Well the change is on. My elementary school, gluten-free daughter is moving on — whether I like it or not. Next year she’s off to Middle School, which means a whole different ballgame for me when it comes to lunch.
Beginning the Gluten-Free Menu at School– All Over Again
Let me first say, it should be easier for me because my school district already has a gluten-free menu. We’ve been using it at elementary school for two years. But the Middle School has not needed to use it — or so they thought. But I’ll have more on that in a minute.
I had a meeting with the Anoka-Hennepin district nutritionist who works with me (and designed the gf menu) and the head of the cafeteria at the school recently. The meeting went very well, but the Middle School hasn’t had to experience this menu and — more importantly– the issues with cross contamination. So we went through the menu, which is essentially an offshoot from the elementary menu, but in secondary schools the kids get a lot more to choose from: hamburger line, salad/sandwich line, daily entree line , pizza. What the three of us mainly discussed were Emma’s options and that they would do to accommodate them.
There will be a learning curve here for the folks at the school (just like at Emma’s school before), they need to learn more about gluten-free foods and cooking them, checking on new foods that might come in and most definitely — cross contamination. It part is my biggest worry.
While going through the menu, I noticed on soft shell taco day, Emma’s menu also noted she’d be getting tacos but on a hard corn shell. Great! But I asked the cafeteria supervisor, “How will that be distributed to her? Will she go through the main line as everyone else and someone who’s been touching the soft shells will just reach back and touch her hard shell tacos?” While there was no immediate answer to this, I did get this question from her, “Well she can have regular pasta right?” “No, she can’t.” I said.
So I asked the cafeteria supervisor “Do you know what a gluten free diet is?…No wheat, barley, rye, some oats…?” She said that was about all she knew. The district nutritionist jumped in and said she would be working with them on this as the new year gets closer. I do trust my nutrition liaison with the district, she really does get the gluten-free diet and the concerns about cross contamination, I am very thankful for this.
I don’t expect everyone to know about the gluten-free diet and cross contamination all the time. Heck, most of us didn’t know anything about the diet until we had to come face-to-face with it ourselves. So I’m giving her a little slack. But I warned her that Emma would be asking a lot of questions of her those first few weeks because she doesn’t eat anything that she questions. Which means she’ll have to be ready on that first day of school!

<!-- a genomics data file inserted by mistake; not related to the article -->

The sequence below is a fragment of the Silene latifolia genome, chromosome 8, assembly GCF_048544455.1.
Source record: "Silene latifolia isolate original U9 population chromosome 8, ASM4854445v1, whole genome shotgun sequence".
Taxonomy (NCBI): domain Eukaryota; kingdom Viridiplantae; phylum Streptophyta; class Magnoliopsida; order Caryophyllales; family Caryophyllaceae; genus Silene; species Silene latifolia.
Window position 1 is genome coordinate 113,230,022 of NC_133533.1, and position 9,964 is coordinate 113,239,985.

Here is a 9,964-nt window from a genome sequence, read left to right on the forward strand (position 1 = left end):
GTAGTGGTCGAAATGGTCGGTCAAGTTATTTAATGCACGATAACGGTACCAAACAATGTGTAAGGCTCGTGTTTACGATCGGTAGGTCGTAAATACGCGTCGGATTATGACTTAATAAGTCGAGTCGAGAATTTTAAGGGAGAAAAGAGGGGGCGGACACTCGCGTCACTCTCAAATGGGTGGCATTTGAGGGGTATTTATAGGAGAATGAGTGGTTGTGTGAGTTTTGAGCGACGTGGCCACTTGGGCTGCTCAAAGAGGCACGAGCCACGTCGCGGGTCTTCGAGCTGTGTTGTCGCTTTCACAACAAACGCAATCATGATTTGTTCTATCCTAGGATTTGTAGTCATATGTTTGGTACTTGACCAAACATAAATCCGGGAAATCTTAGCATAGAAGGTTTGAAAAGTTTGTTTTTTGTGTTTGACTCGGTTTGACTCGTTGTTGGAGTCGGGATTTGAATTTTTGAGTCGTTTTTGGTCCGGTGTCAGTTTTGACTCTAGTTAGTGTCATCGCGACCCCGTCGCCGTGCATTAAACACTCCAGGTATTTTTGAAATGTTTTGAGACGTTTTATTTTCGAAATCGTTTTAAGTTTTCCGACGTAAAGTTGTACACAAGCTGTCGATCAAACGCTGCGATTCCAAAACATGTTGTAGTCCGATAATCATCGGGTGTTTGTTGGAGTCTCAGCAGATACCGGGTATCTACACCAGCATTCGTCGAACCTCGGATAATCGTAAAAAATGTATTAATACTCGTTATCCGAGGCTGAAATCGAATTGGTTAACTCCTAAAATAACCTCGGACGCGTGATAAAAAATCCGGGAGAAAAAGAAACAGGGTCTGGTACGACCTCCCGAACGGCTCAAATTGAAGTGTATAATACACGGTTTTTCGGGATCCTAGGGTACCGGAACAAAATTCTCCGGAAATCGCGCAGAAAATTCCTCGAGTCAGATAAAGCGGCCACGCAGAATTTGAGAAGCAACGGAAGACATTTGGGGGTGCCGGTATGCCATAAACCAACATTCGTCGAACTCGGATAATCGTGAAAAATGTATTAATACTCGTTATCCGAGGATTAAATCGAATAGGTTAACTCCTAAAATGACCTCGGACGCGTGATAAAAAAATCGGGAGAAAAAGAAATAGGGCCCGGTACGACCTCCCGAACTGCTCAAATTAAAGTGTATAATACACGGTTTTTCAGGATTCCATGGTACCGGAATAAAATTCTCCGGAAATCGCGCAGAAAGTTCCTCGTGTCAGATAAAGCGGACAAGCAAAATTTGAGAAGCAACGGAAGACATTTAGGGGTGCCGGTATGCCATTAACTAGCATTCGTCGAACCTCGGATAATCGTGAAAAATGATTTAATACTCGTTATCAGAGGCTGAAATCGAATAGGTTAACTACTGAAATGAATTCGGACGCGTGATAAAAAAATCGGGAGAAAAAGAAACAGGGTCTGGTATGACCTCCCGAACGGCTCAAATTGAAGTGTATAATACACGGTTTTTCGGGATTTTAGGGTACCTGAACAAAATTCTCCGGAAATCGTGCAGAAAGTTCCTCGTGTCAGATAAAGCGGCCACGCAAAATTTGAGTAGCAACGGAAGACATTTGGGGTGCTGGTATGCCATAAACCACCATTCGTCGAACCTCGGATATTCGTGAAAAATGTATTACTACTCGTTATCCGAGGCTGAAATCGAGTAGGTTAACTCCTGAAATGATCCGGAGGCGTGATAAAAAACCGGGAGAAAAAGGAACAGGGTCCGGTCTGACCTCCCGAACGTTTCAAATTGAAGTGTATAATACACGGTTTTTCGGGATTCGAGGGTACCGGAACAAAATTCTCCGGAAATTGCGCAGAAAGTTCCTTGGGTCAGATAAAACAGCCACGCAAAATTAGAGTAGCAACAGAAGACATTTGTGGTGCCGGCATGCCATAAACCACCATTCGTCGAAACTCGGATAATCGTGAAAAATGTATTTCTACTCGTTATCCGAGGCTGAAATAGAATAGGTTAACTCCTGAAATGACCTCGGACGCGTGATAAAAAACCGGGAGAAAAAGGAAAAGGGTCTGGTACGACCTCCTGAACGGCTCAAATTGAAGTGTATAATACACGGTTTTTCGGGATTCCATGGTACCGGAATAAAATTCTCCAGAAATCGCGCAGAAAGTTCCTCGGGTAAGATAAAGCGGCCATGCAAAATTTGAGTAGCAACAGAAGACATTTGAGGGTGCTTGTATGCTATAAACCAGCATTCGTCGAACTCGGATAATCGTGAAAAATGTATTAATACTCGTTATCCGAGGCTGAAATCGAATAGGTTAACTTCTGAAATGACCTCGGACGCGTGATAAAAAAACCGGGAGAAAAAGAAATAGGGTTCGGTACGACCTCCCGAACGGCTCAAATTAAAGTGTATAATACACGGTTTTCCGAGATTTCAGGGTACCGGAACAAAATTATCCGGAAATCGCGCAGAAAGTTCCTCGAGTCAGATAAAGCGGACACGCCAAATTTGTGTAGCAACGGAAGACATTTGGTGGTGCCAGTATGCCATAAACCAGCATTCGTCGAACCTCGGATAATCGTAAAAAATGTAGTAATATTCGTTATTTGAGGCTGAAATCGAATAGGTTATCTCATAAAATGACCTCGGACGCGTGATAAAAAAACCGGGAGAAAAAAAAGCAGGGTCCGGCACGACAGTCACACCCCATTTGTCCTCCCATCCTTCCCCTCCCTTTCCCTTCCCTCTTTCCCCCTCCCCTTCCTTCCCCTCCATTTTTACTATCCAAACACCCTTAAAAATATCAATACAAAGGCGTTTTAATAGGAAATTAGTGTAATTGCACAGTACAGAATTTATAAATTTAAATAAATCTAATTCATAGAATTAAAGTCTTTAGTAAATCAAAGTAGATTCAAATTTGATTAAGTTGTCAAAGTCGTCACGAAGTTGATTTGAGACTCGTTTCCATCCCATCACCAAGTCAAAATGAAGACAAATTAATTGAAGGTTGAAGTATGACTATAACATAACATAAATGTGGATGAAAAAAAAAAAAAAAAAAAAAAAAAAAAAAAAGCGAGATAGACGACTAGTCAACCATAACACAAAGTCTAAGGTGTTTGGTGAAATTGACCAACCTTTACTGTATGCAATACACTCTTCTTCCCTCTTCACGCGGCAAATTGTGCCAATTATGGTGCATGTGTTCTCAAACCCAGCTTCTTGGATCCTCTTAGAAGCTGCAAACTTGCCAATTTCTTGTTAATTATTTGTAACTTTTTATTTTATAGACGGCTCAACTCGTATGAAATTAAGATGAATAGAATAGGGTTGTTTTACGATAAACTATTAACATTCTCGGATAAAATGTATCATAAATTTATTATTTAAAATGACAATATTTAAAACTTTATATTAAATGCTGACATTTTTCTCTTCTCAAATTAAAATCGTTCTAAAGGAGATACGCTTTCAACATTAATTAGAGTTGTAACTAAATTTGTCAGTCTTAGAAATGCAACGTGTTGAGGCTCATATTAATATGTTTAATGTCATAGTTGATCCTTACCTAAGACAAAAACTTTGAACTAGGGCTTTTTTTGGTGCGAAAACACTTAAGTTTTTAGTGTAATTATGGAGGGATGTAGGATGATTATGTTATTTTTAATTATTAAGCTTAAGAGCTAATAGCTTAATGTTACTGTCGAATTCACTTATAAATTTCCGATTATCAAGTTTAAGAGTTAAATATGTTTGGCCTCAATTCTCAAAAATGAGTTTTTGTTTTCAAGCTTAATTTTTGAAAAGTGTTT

Flying Gluten-Free Under the Radar
Here’s what was kind of interesting about this trip. I was under the assumption that the Middle School did not use the gluten-free menu. I was right. But I also assumed that because they didn’t use the menu, they didn’t have anyone with celiac disease at their school. I was wrong.
Six weeks ago I went to an orientation at the school, where I met the nurse. I told her that Emma was coming and she has celiac disease. She told me they had four kids there already with it and one teacher!! Wow! This is great I thought. But when I went to the meeting last week to discuss Emma’s menu, I learned that three of the four either aren’t “out of the closet” or don’t know the district has a gluten-free menu. The cafeteria supervisor explained that she knew about the fourth child, but her mom just pulled the supervisor aside and said she’s eating gluten free. But never made any arrangements. Apparently this student is just figuring it out for herself ??– which I think can be dangerous. There are too many unknowns with the commercial food that comes in (and doesn’t need to declare top allergens in their product like everyone else does), and cross contamination in the kitchen. If the cooks don’t know not to cross contaminate, then it probably happens without anyone realizing! (Again, another lesson learned when my own child went gluten-free).
When I told them about the four kids, they were surprised. I recommended to my district contact that she market the fact that they do gluten-free menus for kids prescribed the gluten-free diet. It’s not right that these kids don’t have access to the gluten-free menu. They need to know about it. If the district is already going to the trouble of accommodating some — it may as well accommodate all.
I am a firm believer that as a parent, you cannot do it alone in schools. If you want to have a gluten-free menu for your child in school it will take work. In a post last summer, I discussed how you can start the conversation with your district, and now’s the right time to do it for next year. But, as in most cases, adding a gluten-free menu won’t begin without someone starting the discussion — that person may need to be you.